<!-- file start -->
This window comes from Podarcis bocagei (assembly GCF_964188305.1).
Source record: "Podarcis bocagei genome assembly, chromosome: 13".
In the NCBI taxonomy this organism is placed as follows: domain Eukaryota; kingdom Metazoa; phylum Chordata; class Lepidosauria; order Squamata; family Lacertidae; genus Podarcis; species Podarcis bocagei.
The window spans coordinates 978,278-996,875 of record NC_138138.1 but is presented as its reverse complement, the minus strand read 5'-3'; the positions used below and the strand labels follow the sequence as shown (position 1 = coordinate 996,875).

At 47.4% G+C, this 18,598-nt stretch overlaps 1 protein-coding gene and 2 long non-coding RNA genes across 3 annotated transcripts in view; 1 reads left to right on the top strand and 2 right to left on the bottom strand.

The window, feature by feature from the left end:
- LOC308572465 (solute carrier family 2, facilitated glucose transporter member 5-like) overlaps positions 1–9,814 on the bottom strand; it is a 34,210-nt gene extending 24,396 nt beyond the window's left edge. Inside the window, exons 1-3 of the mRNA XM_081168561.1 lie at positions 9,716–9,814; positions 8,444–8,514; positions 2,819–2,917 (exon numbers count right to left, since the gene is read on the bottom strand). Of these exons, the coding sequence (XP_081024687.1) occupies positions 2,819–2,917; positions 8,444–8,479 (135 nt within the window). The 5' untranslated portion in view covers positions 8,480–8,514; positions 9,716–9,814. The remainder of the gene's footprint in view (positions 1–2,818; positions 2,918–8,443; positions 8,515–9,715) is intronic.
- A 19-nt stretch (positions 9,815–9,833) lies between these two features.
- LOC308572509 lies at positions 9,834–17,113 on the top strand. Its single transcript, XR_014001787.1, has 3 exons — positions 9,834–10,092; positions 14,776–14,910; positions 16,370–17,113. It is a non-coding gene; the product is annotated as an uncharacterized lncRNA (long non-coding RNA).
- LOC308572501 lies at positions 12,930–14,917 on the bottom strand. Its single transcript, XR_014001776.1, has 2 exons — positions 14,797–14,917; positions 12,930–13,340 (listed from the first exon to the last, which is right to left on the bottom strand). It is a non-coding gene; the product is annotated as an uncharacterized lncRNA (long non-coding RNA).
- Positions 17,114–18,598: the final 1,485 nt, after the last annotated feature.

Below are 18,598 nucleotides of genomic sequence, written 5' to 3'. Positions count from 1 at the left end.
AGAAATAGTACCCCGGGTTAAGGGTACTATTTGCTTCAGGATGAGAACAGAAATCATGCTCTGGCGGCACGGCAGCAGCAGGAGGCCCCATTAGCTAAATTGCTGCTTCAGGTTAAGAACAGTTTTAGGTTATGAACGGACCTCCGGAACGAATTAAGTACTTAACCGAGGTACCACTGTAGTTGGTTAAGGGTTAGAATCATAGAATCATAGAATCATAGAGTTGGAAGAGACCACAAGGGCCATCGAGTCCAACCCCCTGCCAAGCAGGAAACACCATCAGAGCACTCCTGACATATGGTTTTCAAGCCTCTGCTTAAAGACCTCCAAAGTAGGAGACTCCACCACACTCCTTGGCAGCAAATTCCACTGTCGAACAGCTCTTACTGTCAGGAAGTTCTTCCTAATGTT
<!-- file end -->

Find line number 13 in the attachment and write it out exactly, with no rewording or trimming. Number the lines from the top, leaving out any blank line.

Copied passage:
AGAAATAGTACCCCGGGTTAAGGGTACTATTTGCTTCAGGATGAGAACAGAAATCATGCTCTGGCGGCACGGCAGCAGCAGGAGGCCCCATTAGCTAAATTGCTGCTTCAGGTTAAGAACAGTTTTAGGTTATGAACGGACCTCCGGAACGAATTAAGTACTTAACCGAGGTACCACTGTAGTTGGTTAAGGGTTAGAATCATAGAATCATAGAATCATAGAGTTGGAAGAGACCACAAGGGCCATCGAGTCCAACCCCCTGCCAAGCAGGAAACACCATCAGAGCACTCCTGACATATGGTTTTCAAGCCTCTGCTTAAAGACCTCCAAAGTAGGAGACTCCACCACACTCCTTGGCAGCAAATTCCACTGTCGAACAGCTCTTACTGTCAGGAAGTTCTTCCTAATGTT